Ubiquitous Wearing: Camouflage for a Virtual Landscape
Alexa Pollman, Course Leader MA Wearable Futures, Senior Lecturer BA FAD
Sabine Roth, Sessional Lecturer
Kat Thiel, Sessional Lecturer
Ubiquitous Wearing is one of our long term ongoing projects. Triggered by the MARPAT, a pixelated camouflage pattern used by many armed forces, we grew curious to understand the impact that virtual environments will have on our garments and the way that we will make them perform for machines rather then for humans.
We researched and analysed the look, materials and functions of camouflage patterns before we designed four alternative patterns that would not only incorporate a disguising function for enhanced vision systems such as thermo- and nightvision but would reflect on the surroundings and the landscape that influences their pattern: while the well-known woodland pattern takes its inspiration from the bark of a tree, we referenced the surveilling view of a drone using arial images as a starting point.
Each of our developed patterns reacts to a different vision system, and lastly brought us to question wether our aesthetic understanding of the world around us will soon be including factors such as temperature and motion as ingredients for design – enhancing not only our vision but the commonly used properties of colour, material and shape.
In a first iteration, we collated research and pattern-developments in form of a broadsheet publication, while the prints we developed have formed into distinct but still historically referencing materials, but will only come to full expression when viewed with a distinct imaging system:
As we are working on this project, we discover more and more intriguing factors and develop not only the reactive materials further but understand more about the overall impact of the virtual on the everyday and the human perception of others, the self and the machine as a system that will change basic human experiences and evalutaions of our surroundings.
Hence we have decided to stage the project as a participatory performance that will turn its audience in ‘Surveillor’ or ‘Surveilled’ and will engage with a rather playful though meaningful inquiry: how will human-machine interaction change our perception of the self and the body? Will we start to disguise or will we dress up for machines?
Link to website
Towards a Black Film Pedagogy
This paper explores the politics of race in the teaching and learning of Film Studies in British universities. It interrogates the notion of black film pedagogy and argues that it is essential to develop models of teaching and learning that address the disadvantages that black students encounter, compared to their peers, both during their studies and after, in terms of their graduate employment prospects.
Universities are under increasing external pressure to remove the disadvantages and raise the achievement levels of BME students. This pressure results from a rapidly changing political and financial environment and from new policy developments, such as the introduction of the Teaching Excellence Framework (TEF). Given that one of the TEF’s stated aims is to ‘improve teaching quality to reduce variability’, there is a risk that such measures are devised to bring about positive change, but they may detract from or even undermine the necessity to focus on how individual subjects are taught and the variety of ways in which students thrive and learn. A definition of black film pedagogy, like that of black film itself, will remain contested. Nevertheless, black film pedagogy must develop beyond traditional models, in which black films are peripheral to the core curriculum. Using evidence from policy documents, comparative analysis of Film Studies courses, case studies of innovative practice and interviews with students, the paper outlines a possible framework for a more inclusive and effective black film pedagogy: one that places an emphasis on the variability of the learner, on identity and reception, as much as on the film text itself.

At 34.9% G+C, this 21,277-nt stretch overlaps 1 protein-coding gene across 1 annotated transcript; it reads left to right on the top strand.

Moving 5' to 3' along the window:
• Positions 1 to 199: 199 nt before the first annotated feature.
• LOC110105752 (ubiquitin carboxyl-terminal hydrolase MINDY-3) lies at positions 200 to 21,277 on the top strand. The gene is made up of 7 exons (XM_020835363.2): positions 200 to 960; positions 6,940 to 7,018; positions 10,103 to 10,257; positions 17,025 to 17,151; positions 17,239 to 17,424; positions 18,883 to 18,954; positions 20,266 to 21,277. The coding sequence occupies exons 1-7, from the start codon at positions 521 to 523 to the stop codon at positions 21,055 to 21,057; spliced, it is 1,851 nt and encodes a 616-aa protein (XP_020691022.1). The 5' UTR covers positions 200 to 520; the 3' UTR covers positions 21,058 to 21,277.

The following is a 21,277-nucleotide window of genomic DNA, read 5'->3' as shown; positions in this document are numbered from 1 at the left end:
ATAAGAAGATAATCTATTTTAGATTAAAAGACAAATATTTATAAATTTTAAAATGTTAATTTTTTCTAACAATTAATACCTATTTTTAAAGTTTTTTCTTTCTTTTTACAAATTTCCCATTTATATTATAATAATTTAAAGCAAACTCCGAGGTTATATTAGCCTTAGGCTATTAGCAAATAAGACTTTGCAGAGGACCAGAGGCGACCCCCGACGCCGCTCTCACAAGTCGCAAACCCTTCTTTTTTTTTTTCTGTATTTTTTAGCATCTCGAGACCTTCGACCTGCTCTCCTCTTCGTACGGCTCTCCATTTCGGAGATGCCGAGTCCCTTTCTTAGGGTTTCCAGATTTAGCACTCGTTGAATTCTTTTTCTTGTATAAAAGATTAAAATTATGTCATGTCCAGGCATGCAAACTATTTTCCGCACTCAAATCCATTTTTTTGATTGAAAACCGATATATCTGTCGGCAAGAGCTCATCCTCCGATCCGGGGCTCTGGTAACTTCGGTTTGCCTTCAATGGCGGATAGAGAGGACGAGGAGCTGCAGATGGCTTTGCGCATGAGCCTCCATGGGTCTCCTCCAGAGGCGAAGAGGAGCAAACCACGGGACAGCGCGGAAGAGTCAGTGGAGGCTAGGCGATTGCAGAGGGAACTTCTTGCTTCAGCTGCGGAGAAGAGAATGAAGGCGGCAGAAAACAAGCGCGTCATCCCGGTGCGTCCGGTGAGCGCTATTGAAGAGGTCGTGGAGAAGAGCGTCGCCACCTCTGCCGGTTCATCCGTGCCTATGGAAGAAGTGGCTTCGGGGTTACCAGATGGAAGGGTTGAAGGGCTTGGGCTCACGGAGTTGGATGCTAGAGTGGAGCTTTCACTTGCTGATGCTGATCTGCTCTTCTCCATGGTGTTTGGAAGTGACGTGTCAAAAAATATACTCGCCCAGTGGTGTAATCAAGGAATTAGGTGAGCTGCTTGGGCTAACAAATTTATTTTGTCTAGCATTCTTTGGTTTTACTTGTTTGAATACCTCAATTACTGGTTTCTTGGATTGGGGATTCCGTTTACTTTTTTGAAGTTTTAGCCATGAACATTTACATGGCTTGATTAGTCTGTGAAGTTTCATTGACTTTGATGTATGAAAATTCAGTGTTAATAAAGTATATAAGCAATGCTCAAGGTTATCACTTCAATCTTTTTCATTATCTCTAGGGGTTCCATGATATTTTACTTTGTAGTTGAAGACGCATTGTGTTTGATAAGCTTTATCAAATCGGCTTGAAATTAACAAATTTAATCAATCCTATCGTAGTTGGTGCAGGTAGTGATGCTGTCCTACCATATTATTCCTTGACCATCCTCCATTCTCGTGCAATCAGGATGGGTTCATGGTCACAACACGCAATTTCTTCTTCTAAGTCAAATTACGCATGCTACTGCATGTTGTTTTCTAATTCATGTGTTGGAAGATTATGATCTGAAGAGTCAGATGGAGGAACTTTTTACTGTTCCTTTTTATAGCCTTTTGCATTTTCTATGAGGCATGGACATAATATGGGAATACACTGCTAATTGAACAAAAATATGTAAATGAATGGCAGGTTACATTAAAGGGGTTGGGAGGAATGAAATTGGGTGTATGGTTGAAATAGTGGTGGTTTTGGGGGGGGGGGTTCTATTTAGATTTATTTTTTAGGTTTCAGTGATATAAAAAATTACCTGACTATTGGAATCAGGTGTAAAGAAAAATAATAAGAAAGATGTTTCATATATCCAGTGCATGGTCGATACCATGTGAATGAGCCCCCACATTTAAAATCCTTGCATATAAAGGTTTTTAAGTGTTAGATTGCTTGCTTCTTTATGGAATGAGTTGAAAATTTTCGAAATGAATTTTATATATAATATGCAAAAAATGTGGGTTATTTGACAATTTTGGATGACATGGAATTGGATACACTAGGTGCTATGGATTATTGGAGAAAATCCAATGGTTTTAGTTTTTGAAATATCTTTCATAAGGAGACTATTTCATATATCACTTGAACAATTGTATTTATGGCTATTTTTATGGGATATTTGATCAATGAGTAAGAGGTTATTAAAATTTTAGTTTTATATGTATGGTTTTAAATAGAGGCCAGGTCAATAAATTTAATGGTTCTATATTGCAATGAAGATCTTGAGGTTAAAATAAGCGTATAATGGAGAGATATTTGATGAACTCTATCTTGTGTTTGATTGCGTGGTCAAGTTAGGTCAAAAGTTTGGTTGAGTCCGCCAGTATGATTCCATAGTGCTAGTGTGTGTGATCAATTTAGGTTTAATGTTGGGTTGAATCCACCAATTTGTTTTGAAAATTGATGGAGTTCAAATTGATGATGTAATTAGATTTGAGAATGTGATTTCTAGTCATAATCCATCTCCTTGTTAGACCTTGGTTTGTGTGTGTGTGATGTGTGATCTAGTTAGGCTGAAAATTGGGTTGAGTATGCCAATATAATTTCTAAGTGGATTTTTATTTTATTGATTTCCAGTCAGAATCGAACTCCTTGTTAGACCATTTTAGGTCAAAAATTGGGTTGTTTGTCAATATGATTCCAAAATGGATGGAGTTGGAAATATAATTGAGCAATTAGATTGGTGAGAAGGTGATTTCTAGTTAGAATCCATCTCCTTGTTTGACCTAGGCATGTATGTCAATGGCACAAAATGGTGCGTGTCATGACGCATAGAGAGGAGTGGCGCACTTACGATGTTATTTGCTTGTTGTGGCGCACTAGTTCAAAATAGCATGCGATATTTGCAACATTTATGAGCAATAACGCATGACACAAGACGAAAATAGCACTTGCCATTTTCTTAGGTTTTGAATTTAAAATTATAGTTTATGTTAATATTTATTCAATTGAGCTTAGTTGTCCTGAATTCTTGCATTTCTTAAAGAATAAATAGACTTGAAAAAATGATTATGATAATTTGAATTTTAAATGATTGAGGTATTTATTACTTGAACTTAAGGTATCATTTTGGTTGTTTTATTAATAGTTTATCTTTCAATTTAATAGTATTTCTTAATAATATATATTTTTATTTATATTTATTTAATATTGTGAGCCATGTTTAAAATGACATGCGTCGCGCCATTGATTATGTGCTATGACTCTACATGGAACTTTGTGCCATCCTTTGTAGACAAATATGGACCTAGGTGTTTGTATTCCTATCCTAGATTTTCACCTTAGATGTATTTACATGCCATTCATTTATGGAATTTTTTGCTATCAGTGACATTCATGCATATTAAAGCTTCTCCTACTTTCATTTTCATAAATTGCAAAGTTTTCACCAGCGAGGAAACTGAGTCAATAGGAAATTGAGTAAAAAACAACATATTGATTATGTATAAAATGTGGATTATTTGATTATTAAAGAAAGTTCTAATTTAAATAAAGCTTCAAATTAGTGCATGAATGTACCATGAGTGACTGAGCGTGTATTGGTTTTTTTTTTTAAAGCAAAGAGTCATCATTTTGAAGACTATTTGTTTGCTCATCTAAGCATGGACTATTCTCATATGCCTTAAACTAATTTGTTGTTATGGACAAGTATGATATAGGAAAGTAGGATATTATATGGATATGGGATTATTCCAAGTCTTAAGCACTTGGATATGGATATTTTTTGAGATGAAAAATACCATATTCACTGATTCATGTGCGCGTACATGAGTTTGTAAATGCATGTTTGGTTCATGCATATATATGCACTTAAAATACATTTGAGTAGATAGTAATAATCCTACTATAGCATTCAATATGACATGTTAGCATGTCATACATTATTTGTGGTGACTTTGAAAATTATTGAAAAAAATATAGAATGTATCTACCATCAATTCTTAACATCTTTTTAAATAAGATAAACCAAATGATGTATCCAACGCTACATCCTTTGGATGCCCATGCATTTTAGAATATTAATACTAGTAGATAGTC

1. The outcomes of this research project are:
Stage one outcome: presentation of project and first stage outcomes at ‘Black Film. British Cinema’ conference, ICA/Goldsmiths, 18/19 May 2017.
Stage two outcome: framework for good practice in improving achievement for BAME students in Film disciplines for good practice and workshop, disseminated nationally.
2. Many factors may impact on BAME achievement.
Our focus is on classroom based teaching and learning practice and pedagogy in undergraduate Film courses at a variety of universities (London-based for stage one; national for stage two).
interviews with CLs + questionnaires to students
Maaike van Neck, Ravensbourne, Course Leader BA(Hons) Graphic Design
Maria da Gandra, LCC, Senior Lecturer final year coordinator BA (Hons) Graphic and Media Design.
InformForm celebrates and explores both practical and theoretical experimentation within the field of design. It prides itself on showcasing relevant examples of work by students, for students.
Measuring Learning Gain from Practice and Work-based Learning Programmes
Ravensbourne Staff Involved
- Janthia Taylor – Deputy Director
- Nick Johnstone – Head of Planning and Policy
- Lucy McLeod – Head of Student Services
- Jo Barrett – Assistant Academic Registrar
- Allison Cully – Data Analyst
Since 2015 Ravenbourne has participated in a programme of work run by HEFCE to pilot and evaluate a range of approaches for measuring learning gain (LG). The programme focuses on developing and testing new ways of capturing educational outcomes and analysing how students benefit from higher education. Over 70 universities and colleges have been involved, and Ravensbourne was the lead on one of 13 pilot projects in this programme.